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Chinese knockoff artists patent iPhone 5 design before Apple: report

By Stephen C. Webster
Wednesday, September 5, 2012 9:51 EDT
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iPhone 5 knockoff "GooPhone i5," which was reportedly patented in China before Apple even announced its device. Photo: Screenshot via YouTube.
 
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Apple may have just lost a key battle in China before they even began to fight it.

A report by Chinese electronics site GizChina claims that a company called GooPhone boasted that it has obtained a Chinese patent on the design of Apple’s iPhone 5, taken from leaked photos of the device that were published online.

Their phone, the GooPhone i5, will reportedly ship with Android 4.0 and some pretty capable hardware, including a quad-core 1.4Ghz processor, an 8 mega-pixel camera, a high-def screen and even an Android desktop theme designed to look just like an iPhone’s characteristic layout.

GooPhone is one of many Chinese electronics knockoff-makers that have gotten especially good at their mimicry in recent years, but if it’s true that they’ve obtained a patent on the iPhone 5′s design before Apple even announced it, that could give them leverage in the courts — possibly even enough to challenge Apple’s right to sell its device in the country.

And while the GooPhone i5 is clearly an abuse of the Chinese patent system and a case of brazen theft of intellectual property, it’s not clear if Apple would overcome such a challenge, or if a victory would even shut GooPhone down.

Wired notes that the company has a history of selling sophisticated knockoffs of other popular phones, including the iPhone 4, and their website even recycles some of the original press shots for the devices they’re ripping off.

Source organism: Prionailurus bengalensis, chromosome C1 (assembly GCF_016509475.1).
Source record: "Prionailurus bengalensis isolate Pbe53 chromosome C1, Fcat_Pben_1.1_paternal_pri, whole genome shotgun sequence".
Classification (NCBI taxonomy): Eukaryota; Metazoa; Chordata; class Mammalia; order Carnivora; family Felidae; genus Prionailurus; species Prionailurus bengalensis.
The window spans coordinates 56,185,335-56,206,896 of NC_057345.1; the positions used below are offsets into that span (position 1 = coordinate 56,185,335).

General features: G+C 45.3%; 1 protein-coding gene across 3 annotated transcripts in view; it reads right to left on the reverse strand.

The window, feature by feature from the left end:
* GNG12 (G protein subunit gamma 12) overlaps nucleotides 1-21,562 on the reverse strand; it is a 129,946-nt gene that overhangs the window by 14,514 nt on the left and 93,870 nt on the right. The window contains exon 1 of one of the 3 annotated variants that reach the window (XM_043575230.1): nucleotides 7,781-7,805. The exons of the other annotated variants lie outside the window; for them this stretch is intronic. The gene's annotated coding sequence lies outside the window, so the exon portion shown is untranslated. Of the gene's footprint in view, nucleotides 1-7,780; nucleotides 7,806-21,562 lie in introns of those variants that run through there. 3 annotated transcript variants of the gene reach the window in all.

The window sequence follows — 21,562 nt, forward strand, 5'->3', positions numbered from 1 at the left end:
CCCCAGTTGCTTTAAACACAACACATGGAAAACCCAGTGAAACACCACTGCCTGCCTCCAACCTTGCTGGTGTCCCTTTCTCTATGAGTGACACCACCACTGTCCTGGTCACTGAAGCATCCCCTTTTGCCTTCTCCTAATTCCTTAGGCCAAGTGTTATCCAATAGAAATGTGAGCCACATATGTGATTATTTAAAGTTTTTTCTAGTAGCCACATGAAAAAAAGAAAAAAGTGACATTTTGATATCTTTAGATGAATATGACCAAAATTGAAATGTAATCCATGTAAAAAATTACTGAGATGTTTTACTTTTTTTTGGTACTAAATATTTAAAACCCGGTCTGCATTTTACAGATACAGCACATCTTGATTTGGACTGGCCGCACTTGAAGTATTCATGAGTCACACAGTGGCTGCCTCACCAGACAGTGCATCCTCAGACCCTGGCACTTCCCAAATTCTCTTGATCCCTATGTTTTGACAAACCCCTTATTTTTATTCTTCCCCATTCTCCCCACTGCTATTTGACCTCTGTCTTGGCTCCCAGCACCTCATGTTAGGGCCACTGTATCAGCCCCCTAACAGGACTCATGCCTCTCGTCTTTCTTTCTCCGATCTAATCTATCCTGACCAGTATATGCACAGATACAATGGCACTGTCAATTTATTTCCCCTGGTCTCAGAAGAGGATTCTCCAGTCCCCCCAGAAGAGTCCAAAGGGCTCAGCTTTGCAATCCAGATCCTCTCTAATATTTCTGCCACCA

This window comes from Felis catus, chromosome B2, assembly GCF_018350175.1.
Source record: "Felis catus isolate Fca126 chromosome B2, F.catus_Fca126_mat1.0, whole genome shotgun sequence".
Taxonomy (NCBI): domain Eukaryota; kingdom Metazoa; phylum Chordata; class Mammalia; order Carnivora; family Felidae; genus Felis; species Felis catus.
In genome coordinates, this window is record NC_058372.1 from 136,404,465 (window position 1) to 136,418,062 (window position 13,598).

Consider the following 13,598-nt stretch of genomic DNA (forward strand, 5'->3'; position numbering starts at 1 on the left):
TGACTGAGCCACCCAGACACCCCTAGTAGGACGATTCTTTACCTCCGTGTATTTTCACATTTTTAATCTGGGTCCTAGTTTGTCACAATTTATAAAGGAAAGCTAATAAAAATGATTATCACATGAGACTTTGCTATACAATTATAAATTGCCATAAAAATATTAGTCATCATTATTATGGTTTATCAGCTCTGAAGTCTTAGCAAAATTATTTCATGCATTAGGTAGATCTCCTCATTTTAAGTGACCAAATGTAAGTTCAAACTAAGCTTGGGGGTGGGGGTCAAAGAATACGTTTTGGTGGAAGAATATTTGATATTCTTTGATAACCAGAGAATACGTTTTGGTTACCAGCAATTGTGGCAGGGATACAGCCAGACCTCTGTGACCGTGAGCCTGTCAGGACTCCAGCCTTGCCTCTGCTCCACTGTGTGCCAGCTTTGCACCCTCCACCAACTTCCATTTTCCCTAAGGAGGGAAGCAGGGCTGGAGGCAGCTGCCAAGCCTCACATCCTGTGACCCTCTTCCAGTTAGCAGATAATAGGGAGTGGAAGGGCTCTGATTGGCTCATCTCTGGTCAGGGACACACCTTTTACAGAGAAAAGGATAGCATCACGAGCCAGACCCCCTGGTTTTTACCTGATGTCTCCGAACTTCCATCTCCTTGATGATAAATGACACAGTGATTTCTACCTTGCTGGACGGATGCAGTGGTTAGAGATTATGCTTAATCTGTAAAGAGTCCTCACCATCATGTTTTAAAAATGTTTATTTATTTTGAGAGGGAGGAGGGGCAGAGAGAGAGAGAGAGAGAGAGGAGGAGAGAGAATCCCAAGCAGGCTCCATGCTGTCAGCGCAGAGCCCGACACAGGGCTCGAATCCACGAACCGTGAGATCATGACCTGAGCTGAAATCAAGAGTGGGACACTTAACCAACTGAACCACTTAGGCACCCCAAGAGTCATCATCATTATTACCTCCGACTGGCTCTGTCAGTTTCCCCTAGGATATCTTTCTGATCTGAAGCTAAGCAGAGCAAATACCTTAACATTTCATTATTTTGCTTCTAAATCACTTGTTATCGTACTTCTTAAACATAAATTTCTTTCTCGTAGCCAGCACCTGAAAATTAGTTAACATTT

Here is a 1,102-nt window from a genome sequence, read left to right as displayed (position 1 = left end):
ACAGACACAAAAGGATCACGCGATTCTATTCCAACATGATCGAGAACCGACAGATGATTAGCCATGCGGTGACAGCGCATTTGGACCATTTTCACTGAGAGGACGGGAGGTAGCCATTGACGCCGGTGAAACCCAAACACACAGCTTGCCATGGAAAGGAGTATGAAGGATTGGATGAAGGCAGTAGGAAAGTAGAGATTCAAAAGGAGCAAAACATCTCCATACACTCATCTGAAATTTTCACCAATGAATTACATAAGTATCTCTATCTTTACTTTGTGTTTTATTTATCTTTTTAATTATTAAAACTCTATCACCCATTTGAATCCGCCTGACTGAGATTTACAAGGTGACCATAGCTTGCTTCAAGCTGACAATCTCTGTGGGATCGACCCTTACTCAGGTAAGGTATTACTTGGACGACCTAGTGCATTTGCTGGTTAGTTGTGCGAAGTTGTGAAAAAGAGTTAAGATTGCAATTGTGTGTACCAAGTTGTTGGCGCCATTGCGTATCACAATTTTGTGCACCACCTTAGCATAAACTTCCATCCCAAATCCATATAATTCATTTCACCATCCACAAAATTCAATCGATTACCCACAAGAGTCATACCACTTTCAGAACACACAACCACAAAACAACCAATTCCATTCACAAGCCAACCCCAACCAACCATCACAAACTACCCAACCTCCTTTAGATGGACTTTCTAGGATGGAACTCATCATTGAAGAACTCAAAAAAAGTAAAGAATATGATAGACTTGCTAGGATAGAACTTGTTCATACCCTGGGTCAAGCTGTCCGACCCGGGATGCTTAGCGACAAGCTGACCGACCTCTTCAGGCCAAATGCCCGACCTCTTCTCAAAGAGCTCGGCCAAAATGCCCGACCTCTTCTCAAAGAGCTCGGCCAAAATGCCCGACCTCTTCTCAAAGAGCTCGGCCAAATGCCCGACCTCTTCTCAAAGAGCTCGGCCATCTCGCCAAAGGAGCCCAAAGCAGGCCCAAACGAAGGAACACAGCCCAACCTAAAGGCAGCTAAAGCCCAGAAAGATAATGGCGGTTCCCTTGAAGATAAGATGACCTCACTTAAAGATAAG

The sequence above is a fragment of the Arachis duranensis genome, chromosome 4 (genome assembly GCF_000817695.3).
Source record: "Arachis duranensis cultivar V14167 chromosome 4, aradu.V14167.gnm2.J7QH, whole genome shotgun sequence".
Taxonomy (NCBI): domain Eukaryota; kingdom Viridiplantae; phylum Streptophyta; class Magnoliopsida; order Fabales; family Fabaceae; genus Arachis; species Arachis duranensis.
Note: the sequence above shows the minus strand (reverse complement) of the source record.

The obvious irony here is that Apple is trying to prevent Korean electronics-maker Samsung from selling its premiere Galaxy S3 phone in the U.S. based upon their earlier victory in a patent battle that saw Apple win more than $1 billion in damages.

While a jury did agree that Samsung’s designs were a little too similar to Apple’s, the case was still highly controversial and could forever change how smartphones are conceived, designed and sold. Even so, it wouldn’t have been close if it were GooPhone’s attorneys in the courtroom instead of Samsung’s.

This video was published to YouTube by GizChina on Sept. 3, 2012.


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Stephen C. Webster
Stephen C. Webster
Stephen C. Webster is the senior editor of Raw Story, and is based out of Austin, Texas. He previously worked as the associate editor of The Lone Star Iconoclast in Crawford, Texas, where he covered state politics and the peace movement’s resurgence at the start of the Iraq war. Webster has also contributed to publications such as True/Slant, Austin Monthly, The Dallas Business Journal, The Dallas Morning News, Fort Worth Weekly, The News Connection and others. Follow him on Twitter at @StephenCWebster.
 
 
 
 
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